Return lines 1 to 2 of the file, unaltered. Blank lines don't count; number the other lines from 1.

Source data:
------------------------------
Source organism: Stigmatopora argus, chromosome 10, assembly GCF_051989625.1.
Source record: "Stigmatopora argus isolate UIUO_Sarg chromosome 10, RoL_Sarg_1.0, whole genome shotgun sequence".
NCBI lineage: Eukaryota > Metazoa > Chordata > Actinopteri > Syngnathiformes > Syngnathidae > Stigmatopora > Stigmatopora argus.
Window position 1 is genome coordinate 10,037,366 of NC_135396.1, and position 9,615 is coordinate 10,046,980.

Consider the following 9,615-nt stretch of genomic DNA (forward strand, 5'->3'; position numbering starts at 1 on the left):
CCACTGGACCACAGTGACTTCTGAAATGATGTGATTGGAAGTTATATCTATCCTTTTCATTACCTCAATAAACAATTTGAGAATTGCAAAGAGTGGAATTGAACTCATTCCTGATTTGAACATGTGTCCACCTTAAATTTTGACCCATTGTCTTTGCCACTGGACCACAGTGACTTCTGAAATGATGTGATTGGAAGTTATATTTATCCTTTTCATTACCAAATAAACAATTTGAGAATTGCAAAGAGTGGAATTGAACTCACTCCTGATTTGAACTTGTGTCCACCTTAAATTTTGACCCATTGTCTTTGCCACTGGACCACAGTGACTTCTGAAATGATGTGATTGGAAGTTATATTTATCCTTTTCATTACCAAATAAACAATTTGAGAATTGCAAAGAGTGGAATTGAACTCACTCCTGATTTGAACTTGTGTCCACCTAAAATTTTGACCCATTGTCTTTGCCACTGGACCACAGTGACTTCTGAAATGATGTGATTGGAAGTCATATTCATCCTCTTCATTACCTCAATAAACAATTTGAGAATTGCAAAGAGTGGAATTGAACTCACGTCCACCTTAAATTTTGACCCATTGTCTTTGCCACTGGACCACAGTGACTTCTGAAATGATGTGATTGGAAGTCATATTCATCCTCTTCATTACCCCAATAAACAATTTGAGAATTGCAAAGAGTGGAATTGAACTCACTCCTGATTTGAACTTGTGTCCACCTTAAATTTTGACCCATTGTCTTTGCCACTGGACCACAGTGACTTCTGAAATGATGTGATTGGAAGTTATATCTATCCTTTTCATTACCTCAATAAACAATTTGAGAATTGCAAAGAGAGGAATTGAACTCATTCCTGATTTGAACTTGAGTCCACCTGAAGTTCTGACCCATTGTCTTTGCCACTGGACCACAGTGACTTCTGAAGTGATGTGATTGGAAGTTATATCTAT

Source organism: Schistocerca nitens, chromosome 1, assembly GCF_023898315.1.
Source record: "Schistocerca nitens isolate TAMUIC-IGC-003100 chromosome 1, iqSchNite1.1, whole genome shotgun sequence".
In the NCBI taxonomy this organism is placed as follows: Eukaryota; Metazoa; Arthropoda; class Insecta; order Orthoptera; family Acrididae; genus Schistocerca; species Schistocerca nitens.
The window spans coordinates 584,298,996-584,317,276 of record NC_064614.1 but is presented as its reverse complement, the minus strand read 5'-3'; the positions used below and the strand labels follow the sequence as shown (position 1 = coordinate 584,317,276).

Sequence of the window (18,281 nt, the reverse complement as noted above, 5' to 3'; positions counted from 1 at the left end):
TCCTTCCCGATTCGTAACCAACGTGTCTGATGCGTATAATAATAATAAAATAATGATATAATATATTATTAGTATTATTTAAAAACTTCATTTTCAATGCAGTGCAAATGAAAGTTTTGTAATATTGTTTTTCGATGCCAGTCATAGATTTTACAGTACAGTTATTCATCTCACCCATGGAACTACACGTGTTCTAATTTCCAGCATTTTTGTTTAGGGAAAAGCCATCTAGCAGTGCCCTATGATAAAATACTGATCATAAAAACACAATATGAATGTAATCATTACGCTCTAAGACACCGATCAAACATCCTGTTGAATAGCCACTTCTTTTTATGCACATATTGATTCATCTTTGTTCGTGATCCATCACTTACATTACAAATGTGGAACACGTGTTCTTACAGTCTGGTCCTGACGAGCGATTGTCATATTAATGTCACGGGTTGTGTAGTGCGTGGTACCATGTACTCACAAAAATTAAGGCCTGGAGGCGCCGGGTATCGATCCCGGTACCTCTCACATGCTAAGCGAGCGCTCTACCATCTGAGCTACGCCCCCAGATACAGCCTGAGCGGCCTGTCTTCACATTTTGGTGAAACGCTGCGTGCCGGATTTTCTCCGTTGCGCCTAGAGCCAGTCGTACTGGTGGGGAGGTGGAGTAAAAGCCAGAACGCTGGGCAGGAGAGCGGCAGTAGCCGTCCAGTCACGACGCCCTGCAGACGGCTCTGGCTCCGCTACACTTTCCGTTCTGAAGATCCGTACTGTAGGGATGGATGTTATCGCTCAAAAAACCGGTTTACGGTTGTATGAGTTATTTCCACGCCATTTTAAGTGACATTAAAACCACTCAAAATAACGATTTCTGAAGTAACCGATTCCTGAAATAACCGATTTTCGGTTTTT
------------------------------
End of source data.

Source organism: Stigmatopora argus, chromosome 10, assembly GCF_051989625.1.
Source record: "Stigmatopora argus isolate UIUO_Sarg chromosome 10, RoL_Sarg_1.0, whole genome shotgun sequence".